Jaffa Cake Babka Knots

Sweet, rich dark chocolate and tangy orange marmalade are perfectly entwined in-between the layers of these beautiful Jaffa Cake Babka Knots

The second edition of my Biscuit Babka Series and it’s my other favourite, the Jaffa Cake. Controversially you’ll probably tell me this isn’t a biscuit it’s a cake but regardless it’s biscuit sized so we’ll leave it there.

I have a very particular way around eating Jaffa cakes. Nibble the edges, eat the sponge and then leave the chocolate and orange jelly on my tongue to melt away. It’s a process, but it makes it so much more enjoyable, much like these beautiful Jaffa Cake Babka Knots.

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The method for shaping Babka Knots is very much the same as shaping a babka. The only difference is your making lots of mini rolls as opposed to one large roll.

Essentially you need to divide your proved and knocked back dough into 8 equal pieces. One piece at a time roll the dough out into a small rectangle (approx 4×7 inches). Spread your filling onto the rectangle and then roll it tightly horizontally into a log. Continue with all remaining prices and then leave them to chill before cutting them down the centre and twisting as you would an ordinary babka. Read my tips on Shaping a Babka Dough here or follow the steps from The Cozy Kitchen and her blog post here.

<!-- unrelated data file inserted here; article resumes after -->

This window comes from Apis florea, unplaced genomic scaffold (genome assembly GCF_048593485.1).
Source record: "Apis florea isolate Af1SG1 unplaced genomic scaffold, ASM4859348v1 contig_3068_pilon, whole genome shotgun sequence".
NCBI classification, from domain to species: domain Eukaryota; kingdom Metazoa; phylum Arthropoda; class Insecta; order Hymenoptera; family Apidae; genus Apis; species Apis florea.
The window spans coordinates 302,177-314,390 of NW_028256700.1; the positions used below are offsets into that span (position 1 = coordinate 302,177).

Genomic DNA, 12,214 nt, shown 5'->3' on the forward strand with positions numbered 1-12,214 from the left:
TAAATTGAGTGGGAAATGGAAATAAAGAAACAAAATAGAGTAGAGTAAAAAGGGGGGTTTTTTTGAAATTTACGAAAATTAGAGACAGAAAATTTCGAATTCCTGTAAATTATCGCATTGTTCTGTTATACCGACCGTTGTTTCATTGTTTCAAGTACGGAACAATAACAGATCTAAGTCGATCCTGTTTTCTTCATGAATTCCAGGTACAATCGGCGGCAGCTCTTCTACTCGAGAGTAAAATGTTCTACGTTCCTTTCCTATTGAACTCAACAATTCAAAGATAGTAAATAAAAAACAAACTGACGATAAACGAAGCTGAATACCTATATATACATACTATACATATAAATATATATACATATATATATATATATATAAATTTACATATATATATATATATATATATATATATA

In my Jammy Dodger Babka post I shared some advice on baking babka and within that answered the question on why we chill dough.

There are several reasons why we chill dough and as specified in the Jammy Dodger Babka’s case I suggested chilling the dough overnight during the first prove to enhance the flavour. The same process can be followed for this Jaffa cake Babka but there is another reason.

In this recipe’s case the dough is chilled instead once it’s been filled and rolled Why? Well because the babka filling is extremely wet so cutting it and twisting it into a babka shape at this point would just be super messy.

Instead the dough is proved as normal, then filled with the chocolate/marmalade mixture and rolled up into pieces of baking paper. These rolls can then be chilled in the fridge overnight, where the same enhanced flavour process takes place, plus the filling solidifies making it so much easier to cut and twist the following day. It can then go through the second prove again as normal.

Of course if time is of the essence then you could skip the overnight and chill it in the freezer for 15-20 minutes. You’d just lose that enhanced flavour, but the gain is eating Jaffa Babka sooner.


Quick answer to this is no. In fact if you wanted to you could make your own orange jelly and use that instead. I haven’t tested this though so I’m not sure entirely how much flavour it would bring through.

I find the marmalade gives this a much more grown up edge and you can always enhance the flavour further by adding orange extract.

If Marmalade is completely out of the question then you can skip it entirely and essentially make a chocolate babka on its own. Or, add in some orange zest and juice to the chocolate mix and you’ve got a Chocolate Orange Babka.


Is Babka hard to make?

I would love it if you tagged me @mykitchendrawer on Instagram if you make this Jaffa Cake Babka Knots. It’s the biggest honour to see my recipes come to life in your kitchen and if you have any questions please don’t hesitate to drop me a message. Happy baking!